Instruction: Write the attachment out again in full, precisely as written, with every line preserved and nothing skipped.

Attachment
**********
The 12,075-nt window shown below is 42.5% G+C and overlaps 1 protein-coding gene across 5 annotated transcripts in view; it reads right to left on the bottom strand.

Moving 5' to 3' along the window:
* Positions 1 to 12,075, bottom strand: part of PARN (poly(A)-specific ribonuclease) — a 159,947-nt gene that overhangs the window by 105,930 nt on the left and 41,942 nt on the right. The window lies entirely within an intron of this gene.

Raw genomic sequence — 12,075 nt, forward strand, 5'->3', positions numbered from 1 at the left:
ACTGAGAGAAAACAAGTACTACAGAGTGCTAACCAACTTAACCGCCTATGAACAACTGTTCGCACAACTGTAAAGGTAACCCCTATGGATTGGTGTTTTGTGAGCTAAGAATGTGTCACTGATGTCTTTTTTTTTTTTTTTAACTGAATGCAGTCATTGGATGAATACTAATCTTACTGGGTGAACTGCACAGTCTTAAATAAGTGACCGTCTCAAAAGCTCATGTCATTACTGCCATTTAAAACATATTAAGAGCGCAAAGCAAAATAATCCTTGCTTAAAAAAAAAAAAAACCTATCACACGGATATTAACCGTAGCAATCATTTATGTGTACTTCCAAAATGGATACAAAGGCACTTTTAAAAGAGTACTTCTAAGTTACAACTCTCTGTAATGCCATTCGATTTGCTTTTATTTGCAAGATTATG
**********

The 12,075-nt window shown below is 42.5% G+C and overlaps 1 protein-coding gene across 5 annotated transcripts in view; it reads right to left on the bottom strand.

Moving 5' to 3' along the window:
* Positions 1 to 12,075, bottom strand: part of PARN (poly(A)-specific ribonuclease) — a 159,947-nt gene that overhangs the window by 105,930 nt on the left and 41,942 nt on the right. The window lies entirely within an intron of this gene.

Raw genomic sequence — 12,075 nt, forward strand, 5'->3', positions numbered from 1 at the left:
ACTGAGAGAAAACAAGTACTACAGAGTGCTAACCAACTTAACCGCCTATGAACAACTGTTCGCACAACTGTAAAGGTAACCCCTATGGATTGGTGTTTTGTGAGCTAAGAATGTGTCACTGATGTCTTTTTTTTTTTTTTTAACTGAATGCAGTCATTGGATGAATACTAATCTTACTGGGTGAACTGCACAGTCTTAAATAAGTGACCGTCTCAAAAGCTCATGTCATTACTGCCATTTAAAACATATTAAGAGCGCAAAGCAAAATAATCCTTGCTTAAAAAAAAAAAAAACCTATCACACGGATATTAACCGTAGCAATCATTTATGTGTACTTCCAAAATGGATACAAAGGCACTTTTAAAAGAGTACTTCTAAGTTACAACTCTCTGTAATGCCATTCGATTTGCTTTTATTTGCAAGATTATG